I recently was donated an “obsolete” iPhone 3GS, which had been behaving erratically occasionally, and its owner upgraded to a later model. I don’t “do” Apple, for a number of reasons, but took the phone to tinker with, and perhaps learn something.
I don’t buy Apple products, essentially because I don’t like the company’s attitude. I don’t like the way that everything is locked down and restricted; and I don’t like the way that consumers, software developers, and even mobile carriers are relentlessly exploited for cash. (Let’s all shed a tear for the poor mobile phone companies.)
I realize that most of the consumer victims of Apple are perfectly happy with their purchases. They believe the higher prices are because they’re buying “quality” and when they’re jumping through hoops to do things the Apple way, they don’t actually know that there is any other way.
Take iTunes, for example. There’s no fundamental need for you to have a special software application to buy stuff off the internet. A web browser is fine. But using the same software application to manage your phone for backups and updates and to buy media from an online store and to play stuff on your PC and to download apps is just MENTAL. No software developer would have come up that concept, except in this case where the objective was to lock your iPhone to one store and one account.
As you probably know, there is a process to break an iPhone free from Apple’s monopoly store, “jailbreaking”, which makes use of flaws in the system. Every time Apple plugs a hole, the hackers find another one, and so it goes.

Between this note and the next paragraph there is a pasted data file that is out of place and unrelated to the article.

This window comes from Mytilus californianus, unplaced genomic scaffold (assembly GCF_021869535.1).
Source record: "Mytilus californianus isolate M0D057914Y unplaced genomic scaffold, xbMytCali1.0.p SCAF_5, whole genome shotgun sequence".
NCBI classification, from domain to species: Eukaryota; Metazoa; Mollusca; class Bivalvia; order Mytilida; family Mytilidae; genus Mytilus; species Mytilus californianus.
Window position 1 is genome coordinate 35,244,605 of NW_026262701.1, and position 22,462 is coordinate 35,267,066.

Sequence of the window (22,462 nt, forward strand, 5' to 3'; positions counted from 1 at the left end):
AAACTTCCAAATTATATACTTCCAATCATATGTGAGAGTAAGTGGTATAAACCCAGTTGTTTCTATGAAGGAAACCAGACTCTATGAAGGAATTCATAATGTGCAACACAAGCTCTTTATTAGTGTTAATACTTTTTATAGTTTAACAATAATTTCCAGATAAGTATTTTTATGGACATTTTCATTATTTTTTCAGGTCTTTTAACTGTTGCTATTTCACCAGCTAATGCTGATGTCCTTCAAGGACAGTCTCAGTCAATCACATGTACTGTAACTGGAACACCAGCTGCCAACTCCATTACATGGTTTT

In my case, with a phone several years old, there was a well-established range of jailbreaking options and many a tutorial on the net. I chose a polished hacking utility called “redsn0w”, which subverts Apple’s firmware update to install jailbroken system software and an independent app store, Cydia (named after Cydia pomonella, a “worm” or larva often found in Apples). I’m a long-term user of Debian Linux, and was amused to see that Cydia uses a version of Debian APT to install packages.
From Cydia, I got a utility (“ultrasn0w”) to unlock the phone from its mobile carrier as well. Mobile companies lock phones to ensure that they get the contract and call revenue, but I’m sure that Orange got their money’s worth from that phone long ago.
Let me finish with another Apple story. I did once buy one of their products, a USB keyboard. I was fed up with the poor quality of PC keyboards, with their cheap, rub-off legends, and the Apple one was better-made, and looked stylish. So stylish, in fact, that you couldn’t actually type on it, since the keys had the feel and travel of those on a 1980s calculator. But here’s the Apple bit: it came with a USB extension cable (in case the built-in cable wasn’t long enough). But the two USB connectors to join the cables were made with a non-standard “key” and notch, to make sure that you couldn’t use the free extension cable with any other bit of USB equipment. Now that’s just plain nasty.